10 Tips to Prevent Caregiver Burnout

Caregiver burnout can be described as a state of complete exhaustion, where you face many mental, physical, and emotional blocks. When this occurs, caring for patients takes a downhill turn. Our brains can put a negative spin on our emotions in times of unmanaged stress, allowing room for unproductive thoughts and even an emotional disconnection from our patients. 

You may even find that you carry over your negative attitude to your personal life, making you feel short-tempered and uninterested in your loved ones. It is hard to show up emotionally day after day when dealing with patient deaths, their families, and meeting really great individuals in unfortunate circumstances. Burnout can, and will, take its toll on you both physically, and emotionally if left untreated.  

Being a caregiver can be so mentally draining, that you might feel yourself sinking into a depressive state, at times. It’s hard to recover when you get to that point, so it is important that you are aware of some of the signs and symptoms of a professional experiencing burnout.

Here are some common signs that you may be experiencing burnout:

  • You are neglecting your personal responsibilities
  • You are neglecting your personal health and wellness
  • You feel down and constantly exhausted
  • Activities that used to bring you pleasure, no longer do
  • You are increasingly short-tempered with the person/people you are caring for
  • You find yourself going through the motions of caring without any sort of satisfaction

Burnout is different from stress. While stress can make you feel strung out and anxious, it usually subsides when you are not at work. Burnout makes you feel hopeless, lethargic, uninterested, and generally unmotivated. It’s important to have a plan for prevention when you feel burnout creeping up on you.

  1. Prioritize things that bring you enjoyment. Make time for activities and people who generally lift you up. It might be a good time to explore new hobbies, too.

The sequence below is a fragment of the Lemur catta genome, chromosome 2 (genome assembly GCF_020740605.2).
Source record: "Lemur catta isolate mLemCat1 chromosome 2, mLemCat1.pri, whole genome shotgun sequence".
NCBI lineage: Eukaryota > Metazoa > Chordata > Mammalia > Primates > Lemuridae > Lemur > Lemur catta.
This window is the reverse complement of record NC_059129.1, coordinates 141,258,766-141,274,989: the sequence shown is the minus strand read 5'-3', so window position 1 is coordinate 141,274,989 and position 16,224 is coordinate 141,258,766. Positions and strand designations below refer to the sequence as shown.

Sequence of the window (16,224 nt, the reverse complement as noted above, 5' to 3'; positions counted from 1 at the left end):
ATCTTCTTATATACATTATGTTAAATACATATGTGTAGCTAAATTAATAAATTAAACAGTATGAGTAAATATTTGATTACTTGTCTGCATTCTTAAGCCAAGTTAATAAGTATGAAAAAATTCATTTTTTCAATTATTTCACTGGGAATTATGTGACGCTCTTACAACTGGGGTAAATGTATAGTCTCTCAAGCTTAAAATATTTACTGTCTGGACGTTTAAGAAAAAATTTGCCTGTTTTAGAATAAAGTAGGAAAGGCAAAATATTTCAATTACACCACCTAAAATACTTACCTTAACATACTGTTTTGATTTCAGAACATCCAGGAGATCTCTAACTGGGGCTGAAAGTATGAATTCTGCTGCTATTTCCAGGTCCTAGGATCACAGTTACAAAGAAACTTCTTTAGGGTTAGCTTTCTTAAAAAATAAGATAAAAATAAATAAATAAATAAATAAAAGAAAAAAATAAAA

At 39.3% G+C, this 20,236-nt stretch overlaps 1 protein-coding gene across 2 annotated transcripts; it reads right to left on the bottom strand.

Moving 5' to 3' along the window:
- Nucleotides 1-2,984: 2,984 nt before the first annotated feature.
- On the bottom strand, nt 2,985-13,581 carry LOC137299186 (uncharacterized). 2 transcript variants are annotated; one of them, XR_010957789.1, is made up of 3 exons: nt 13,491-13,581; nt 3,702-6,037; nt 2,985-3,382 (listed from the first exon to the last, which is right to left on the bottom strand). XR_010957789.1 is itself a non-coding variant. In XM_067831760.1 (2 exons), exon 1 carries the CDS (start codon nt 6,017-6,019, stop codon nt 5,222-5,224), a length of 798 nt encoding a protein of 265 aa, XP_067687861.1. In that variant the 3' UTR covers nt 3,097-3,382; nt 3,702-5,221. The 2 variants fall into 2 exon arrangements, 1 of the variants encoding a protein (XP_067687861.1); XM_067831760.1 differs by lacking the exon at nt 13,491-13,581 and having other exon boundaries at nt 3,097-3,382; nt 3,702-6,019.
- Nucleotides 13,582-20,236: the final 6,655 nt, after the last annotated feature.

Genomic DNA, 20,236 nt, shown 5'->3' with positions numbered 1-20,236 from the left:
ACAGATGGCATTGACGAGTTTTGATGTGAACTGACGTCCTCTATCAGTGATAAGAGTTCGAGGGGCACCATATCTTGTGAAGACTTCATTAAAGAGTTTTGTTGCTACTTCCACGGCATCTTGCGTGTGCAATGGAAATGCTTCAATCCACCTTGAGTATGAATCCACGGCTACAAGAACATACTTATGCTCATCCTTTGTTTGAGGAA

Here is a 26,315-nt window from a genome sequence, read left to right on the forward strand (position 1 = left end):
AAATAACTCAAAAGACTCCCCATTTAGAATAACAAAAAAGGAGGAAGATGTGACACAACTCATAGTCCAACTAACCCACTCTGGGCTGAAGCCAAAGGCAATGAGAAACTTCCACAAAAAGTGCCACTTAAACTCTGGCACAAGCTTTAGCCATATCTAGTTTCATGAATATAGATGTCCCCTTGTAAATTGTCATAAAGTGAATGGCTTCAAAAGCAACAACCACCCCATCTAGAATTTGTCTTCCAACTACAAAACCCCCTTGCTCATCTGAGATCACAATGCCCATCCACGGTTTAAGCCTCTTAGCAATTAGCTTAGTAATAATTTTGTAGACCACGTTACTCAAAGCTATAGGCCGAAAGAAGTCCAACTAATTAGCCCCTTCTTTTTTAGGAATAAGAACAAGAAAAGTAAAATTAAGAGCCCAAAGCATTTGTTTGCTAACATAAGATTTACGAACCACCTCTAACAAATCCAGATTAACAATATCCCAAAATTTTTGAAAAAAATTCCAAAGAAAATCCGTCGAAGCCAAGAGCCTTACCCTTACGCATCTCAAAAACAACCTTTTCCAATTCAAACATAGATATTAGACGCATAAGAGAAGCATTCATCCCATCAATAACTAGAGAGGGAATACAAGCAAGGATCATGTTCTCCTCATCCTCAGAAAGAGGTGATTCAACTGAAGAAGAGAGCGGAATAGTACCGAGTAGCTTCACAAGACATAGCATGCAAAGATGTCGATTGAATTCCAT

2. Connect with someone you can talk openly with. It’s important to discuss your frustrations and feelings in an environment where you feel comfortable and safe. If you don’t have a strong support system, you can work with a licensed therapist to give you an outlet.
  3. Reach out to your manager for support and ask for help when needed. People often forget that a part of a manager’s role is to help employees stay happy and effective in their roles.
  4. Reaching out to socialize with coworkers is very helpful. Build comradery with your colleagues — it can help you improve and enjoy your day-to-day work. Coworkers can relate to what you are going through unlike most of your friends and family. They may offer you real solutions as they have likely experienced similar situations.
  5. Take time to improve your physical health. Make sure you are eating a well-balanced diet and moving your body daily. This will help you boost endorphins and sharpen your focus.
  6. Take breaks when needed. Knowing when to take a step back is important. Learn a few relaxation techniques that work well for you. You can’t simply give all that you have all day long. Make sure you schedule time to eat and clear your mind during your shifts.
  7. Take time off. Use your vacation time or PTO to really unplug from work and recharge. Do something that you enjoy with your time away from work so that you can return and feel refreshed.
  8. Set professional boundaries. Understand the value that you bring as a great caregiver and don’t be afraid to say no to tasks that make you uncomfortable, stressed, and don’t add value for the patient. Reevaluate the schedule of your day to see if you might be able to adjust times or even delegate tasks to others.
  9. Allow time for creative outlets. Revisit a hobby or take a class you have been wanting to try. It can be as simple as finishing up some projects around the house or breaking out that old sewing machine.
  10. Carve out time for distraction-free relaxation. It’s important to set a routine at work and home so you can be productive, and it’s equally important to set some relaxation time into your week. You could try yoga or meditation, or even just a relaxing bath and a restful sleep at the end of a long day.

Luckily since more health care professionals are willing to share in their experience of feeling burdened with workplace stress and burnout, many employers are offering support at the workplace. There are even support groups for health care professionals online. Recognizing the signs of caregiver burnout and seeking assistance are the most important steps in regaining your happiness and fulfillment at work.